FIFA World Cup Qatar is about to enter the knockout stage. This World Cup is known as the "Ragnarök". There are some unexpected winners in the group matches, which stir up hot debates and will certainly generate more attention going into the knockout stage. As a photovoltaic man, in addition to supporting my favorite team, but also concerned about the development of the host photovoltaic situation.
Hosting the Most Expensive World Cup
According to the IMF, Qatar's GDP per capita in 2022 is expected to be as high as $82,887, making it the 5th richest country in the world in terms of GDP per capita, and a veritable Middle East tycoon. Qatar has spent more than $220 billion to host the World Cup, five times the cost of the previous seven World Cups combined, making it the most expensive World Cup in history.
Oil and gas have brought Qatar a steady stream of wealth, and electricity is used without pain. Qatar has one of the highest per capita electricity consumption in the world, with 15,236.23 kWh in 2020, compared to 6,692.89 kWh in Germany in the same year. Surrounded by sea on three sides, Qatar is a typical peninsular country with very hot summers and only slightly cooler winters. This is one of the reasons why Qatar chose to host the World Cup in winter.
Building the Most Luxurious PV Plant
On October 18, 2022, Al Kharsaah, the first large-scale ground-mounted solar power plant in Qatar's history and currently the third largest single photovoltaic plant in the world, was officially announced to be connected to the grid at full capacity. Located 80 kilometers west of the Qatari capital Doha, the PV plant covers an area of 1,000 hectares, equivalent to 1,400 soccer fields. Developed by TotalEnergies, QatarEnergy and Marubeni, the project has a total investment of over US$460 million. With a total installed capacity of 800MW, the project is expected to provide 1.8 billion kilowatt/hours of clean energy per year, satisfy the electricity consumption of about 300,000 households and reduce nearly 900,000 tons of CO2 emissions.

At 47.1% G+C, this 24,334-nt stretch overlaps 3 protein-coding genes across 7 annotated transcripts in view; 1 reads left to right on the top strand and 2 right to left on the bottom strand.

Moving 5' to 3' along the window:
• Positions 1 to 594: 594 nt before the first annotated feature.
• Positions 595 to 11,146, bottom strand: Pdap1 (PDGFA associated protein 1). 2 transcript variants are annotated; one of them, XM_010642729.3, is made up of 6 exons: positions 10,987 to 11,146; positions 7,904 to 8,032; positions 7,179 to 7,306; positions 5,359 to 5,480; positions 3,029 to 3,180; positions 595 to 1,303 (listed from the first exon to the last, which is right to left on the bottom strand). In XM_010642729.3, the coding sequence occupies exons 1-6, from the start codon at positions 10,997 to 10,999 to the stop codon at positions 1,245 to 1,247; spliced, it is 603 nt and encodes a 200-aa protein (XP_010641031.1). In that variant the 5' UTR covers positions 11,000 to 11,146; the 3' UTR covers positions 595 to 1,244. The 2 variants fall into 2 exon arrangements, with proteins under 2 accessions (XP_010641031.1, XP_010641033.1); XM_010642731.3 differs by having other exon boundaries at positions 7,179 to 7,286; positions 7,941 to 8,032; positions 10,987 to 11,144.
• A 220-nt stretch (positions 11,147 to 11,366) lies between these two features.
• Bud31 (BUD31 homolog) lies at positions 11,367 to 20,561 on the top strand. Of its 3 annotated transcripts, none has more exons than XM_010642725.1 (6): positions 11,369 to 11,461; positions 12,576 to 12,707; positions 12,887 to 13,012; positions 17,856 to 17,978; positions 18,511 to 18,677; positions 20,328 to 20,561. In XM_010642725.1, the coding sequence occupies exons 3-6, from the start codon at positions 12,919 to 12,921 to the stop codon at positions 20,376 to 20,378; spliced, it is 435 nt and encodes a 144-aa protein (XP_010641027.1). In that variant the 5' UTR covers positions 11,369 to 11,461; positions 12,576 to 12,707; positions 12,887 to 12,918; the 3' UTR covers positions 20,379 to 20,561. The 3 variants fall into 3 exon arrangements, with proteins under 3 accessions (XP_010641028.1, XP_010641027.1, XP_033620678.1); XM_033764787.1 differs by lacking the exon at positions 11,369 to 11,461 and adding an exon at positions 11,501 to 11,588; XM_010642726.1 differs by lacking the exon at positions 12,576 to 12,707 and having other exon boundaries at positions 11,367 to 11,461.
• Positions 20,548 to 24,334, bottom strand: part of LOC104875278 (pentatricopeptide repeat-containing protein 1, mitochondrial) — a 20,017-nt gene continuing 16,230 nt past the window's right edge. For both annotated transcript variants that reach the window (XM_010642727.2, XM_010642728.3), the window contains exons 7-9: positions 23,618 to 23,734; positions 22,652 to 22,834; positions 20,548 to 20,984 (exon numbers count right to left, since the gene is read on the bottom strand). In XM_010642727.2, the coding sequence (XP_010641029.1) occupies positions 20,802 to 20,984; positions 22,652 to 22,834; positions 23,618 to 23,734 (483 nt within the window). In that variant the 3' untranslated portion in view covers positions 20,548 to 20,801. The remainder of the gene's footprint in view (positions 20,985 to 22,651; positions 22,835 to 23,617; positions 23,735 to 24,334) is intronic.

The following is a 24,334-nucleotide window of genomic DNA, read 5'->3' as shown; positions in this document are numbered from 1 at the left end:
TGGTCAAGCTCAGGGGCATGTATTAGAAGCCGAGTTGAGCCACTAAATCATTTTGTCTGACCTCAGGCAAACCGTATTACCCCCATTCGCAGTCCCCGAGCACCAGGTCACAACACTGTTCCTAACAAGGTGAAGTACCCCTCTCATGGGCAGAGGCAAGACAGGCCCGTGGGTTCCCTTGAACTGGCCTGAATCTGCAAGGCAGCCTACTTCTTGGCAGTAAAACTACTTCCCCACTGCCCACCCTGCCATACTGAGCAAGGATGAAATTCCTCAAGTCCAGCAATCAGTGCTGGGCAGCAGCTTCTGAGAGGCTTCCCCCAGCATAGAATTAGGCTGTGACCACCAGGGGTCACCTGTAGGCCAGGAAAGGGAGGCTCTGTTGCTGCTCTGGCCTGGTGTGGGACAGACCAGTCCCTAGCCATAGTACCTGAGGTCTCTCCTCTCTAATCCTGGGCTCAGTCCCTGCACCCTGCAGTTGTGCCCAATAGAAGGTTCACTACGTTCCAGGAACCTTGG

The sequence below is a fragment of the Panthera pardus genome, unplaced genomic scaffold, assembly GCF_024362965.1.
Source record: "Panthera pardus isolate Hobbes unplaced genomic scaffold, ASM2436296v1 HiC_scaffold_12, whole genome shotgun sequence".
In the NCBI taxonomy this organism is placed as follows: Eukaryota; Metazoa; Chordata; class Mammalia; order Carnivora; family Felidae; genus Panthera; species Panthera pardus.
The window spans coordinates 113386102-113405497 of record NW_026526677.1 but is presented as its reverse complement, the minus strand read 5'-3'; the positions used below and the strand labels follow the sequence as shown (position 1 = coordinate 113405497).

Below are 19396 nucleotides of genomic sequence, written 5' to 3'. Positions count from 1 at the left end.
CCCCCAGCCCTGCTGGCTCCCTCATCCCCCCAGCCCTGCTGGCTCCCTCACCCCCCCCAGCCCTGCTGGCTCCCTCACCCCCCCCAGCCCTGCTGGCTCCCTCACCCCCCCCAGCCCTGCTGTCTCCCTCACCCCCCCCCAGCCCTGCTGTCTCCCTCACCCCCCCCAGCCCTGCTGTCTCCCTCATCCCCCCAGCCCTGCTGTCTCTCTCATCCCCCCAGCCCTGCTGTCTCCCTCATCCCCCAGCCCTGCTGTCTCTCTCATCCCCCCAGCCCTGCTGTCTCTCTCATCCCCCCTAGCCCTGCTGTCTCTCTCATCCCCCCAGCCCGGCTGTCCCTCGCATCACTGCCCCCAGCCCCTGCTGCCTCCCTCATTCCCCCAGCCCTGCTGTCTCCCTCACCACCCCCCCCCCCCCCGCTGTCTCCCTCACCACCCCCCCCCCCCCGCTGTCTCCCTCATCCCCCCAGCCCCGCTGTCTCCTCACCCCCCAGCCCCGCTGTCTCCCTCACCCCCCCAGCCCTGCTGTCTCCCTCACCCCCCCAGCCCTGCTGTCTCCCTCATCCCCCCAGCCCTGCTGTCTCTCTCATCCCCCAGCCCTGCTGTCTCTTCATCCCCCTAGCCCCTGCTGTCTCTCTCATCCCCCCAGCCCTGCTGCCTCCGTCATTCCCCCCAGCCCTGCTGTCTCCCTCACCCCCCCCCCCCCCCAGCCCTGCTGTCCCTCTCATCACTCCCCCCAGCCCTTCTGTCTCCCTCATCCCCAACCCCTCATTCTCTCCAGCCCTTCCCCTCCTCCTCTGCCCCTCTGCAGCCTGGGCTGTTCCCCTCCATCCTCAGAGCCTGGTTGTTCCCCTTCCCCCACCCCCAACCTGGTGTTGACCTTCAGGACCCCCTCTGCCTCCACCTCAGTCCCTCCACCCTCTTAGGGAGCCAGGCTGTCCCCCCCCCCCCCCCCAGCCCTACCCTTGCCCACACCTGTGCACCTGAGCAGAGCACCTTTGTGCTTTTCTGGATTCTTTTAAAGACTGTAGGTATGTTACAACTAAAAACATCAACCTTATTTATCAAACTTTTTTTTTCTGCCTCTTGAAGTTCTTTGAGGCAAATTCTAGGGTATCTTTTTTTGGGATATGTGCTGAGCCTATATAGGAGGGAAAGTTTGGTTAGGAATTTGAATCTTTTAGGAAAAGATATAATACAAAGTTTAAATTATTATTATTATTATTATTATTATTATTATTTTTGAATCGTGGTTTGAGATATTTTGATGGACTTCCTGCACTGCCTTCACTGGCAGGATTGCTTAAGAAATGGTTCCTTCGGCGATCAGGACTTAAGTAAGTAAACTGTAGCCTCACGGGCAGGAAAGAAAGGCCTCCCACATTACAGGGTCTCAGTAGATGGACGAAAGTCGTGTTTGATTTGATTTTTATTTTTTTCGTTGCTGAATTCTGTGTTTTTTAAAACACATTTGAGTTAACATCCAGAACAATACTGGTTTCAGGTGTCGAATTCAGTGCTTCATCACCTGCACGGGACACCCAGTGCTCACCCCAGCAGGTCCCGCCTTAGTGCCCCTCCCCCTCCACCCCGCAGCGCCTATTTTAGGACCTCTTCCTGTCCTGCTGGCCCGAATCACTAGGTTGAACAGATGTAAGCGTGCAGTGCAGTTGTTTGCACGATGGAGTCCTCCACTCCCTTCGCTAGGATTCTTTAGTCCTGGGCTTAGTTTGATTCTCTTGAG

The power plant uses a total of 2 million bifacial PV modules, all of which are supplied by Chinese company LONGi. At the same time, a single-axis PV tracker is used to track the sun around the clock, and the PV panels capture the direct rays of the sun on one side and the reflected light from the ground on the other side, significantly increasing the power generation capacity. It is understood that the plant can meet 10% of Qatar's peak electricity demand and reduce 26 million tons of CO₂ emissions over its entire life cycle.
At the same time, in order to increase power generation and reduce post-operation and maintenance costs, the PV plant is equipped with an intelligent robotic arm for cleaning PV modules, which cleans dust and sand from each module every four days.
Carbon Neutral, Global Action
As part of Qatar's National Vision 2030, the plant is a first in Qatar's new energy generation sector, significantly increasing the share of photovoltaic in Qatar's energy consumption and reducing carbon emissions, and was successfully connected to the grid before the World Cup, fulfilling Qatar's commitment to host a "carbon-neutral" World Cup.
Currently, the world is facing the challenge of energy transition, in order to reduce greenhouse gas emissions, control the degree of temperature change, and reduce reliance on fossil energy, it is vital to promote the development of renewable energy sources such as solar and wind. 2021, the world spent $755 billion on the deployment of low-carbon energy technologies, an increase of 27% year-on-year. No matter how rich a country is, it can't do without the support of new energy sources to enhance its energy production and supply security capacity, and the richer a country is, the more it needs to combine with new energy sources to meet the growing demand for electricity, thus supporting its energy transition!